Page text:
Controversy over stop and search dates back to at least the 1970s, where what were then known as the ‘sus’ (relating to suspicious persons) laws – themselves deriving from the Vagrancy Act of the 1820s – were the subject of fierce criticism, particularly in relation to alleged targeting of black people by the police. However, there was little formal scrutiny of such practices and it was only in 1983 that a Home Office study finally confirmed that ‘young black males are significantly more likely to be stopped than their white counterparts’. The following year the Police and Criminal Evidence Act (PACE) standardised police powers to stop and search and sought to govern its use by requiring officers to have ‘reasonable grounds for suspicion’ that a person has stolen or prohibited articles (a weapon, drugs, stolen goods etc) in order to conduct the search. PACE also introduced a limited requirement to record when a search had taken place and to make this report available to the suspect if requested. The period since the introduction of PACE has seen a series of further changes, including increased reporting requirements and also, via the controversial s.60 of the Criminal Justice and Public Order Act 1994, the introduction of a power to stop and search within designated areas for a limited time whether officers have reasonable suspicion or not.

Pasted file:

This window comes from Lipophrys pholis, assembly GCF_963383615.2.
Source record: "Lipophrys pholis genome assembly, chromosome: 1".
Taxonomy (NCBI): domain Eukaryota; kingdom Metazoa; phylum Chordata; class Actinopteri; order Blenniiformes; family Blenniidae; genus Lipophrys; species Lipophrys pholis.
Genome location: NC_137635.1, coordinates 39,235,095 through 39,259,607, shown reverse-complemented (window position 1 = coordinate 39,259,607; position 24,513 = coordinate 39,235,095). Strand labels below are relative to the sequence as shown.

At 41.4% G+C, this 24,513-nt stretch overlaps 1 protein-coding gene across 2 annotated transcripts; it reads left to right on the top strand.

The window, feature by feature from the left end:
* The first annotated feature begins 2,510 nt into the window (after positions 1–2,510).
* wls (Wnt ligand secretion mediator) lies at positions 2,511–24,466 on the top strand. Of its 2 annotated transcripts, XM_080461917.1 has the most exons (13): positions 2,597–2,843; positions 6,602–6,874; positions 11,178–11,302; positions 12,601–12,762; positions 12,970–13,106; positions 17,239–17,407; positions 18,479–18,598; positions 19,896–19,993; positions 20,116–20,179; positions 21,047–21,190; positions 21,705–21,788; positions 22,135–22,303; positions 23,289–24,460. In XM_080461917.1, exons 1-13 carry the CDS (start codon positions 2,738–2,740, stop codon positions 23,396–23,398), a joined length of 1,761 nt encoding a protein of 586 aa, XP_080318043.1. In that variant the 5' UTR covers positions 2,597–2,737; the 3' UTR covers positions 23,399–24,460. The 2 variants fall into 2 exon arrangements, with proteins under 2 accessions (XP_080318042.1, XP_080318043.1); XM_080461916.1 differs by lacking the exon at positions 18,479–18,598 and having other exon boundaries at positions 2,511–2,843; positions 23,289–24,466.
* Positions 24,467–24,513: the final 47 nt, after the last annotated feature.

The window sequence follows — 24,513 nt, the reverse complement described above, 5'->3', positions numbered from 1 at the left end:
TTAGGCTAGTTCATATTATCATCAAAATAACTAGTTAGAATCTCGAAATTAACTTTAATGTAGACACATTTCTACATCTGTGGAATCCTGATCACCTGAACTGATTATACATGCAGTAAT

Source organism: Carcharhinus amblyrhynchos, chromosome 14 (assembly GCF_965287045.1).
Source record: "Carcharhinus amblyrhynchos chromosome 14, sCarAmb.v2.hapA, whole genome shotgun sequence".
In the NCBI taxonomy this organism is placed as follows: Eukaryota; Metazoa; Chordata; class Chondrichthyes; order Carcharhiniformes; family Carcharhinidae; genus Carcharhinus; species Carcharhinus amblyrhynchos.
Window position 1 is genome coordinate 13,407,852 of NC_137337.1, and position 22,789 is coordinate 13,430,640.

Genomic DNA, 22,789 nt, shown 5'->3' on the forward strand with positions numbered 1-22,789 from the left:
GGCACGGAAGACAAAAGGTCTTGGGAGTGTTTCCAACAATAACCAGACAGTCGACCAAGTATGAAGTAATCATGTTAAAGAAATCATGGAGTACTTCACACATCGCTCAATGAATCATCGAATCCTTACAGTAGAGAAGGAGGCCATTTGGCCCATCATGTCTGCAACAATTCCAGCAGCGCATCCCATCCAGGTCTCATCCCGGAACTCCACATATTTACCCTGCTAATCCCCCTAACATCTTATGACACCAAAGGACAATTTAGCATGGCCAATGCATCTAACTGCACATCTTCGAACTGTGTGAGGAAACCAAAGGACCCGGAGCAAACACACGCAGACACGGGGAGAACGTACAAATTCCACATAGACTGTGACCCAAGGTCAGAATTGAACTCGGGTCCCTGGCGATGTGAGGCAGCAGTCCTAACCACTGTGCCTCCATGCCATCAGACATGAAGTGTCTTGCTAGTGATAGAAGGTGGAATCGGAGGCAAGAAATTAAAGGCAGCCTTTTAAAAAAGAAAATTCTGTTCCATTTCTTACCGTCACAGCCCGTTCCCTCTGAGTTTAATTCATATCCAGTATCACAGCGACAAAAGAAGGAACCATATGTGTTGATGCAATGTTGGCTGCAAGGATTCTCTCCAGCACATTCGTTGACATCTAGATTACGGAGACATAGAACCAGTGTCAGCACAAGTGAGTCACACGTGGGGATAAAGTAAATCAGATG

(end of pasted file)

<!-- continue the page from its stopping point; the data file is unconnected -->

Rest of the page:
Nevertheless, if anything, stop and search has become more controversial rather than less. Government data and many research studies have continued to document the very considerable ethnic disproportionality in the use of stop and search: currently showing that young black males are approximately seven times more likely to be stopped and searched than young white males under the PACE provisions, and up to 25 times more likely under s.60. In 1999, the report of the Stephen Lawrence Inquiry was especially critical of the police use of stop and search, highlighting its disproportionate use as a key indicator of the existence of ‘institutional racism’ within the police service. As a result of the inquiry, and subsequent Home Office research, the PACE Codes of Practice were revised to increase both the reporting requirements attaching to stop and search and the oversight of these policing practices by bodies like Her Majesty’s Inspectorate of Constabulary (HMIC).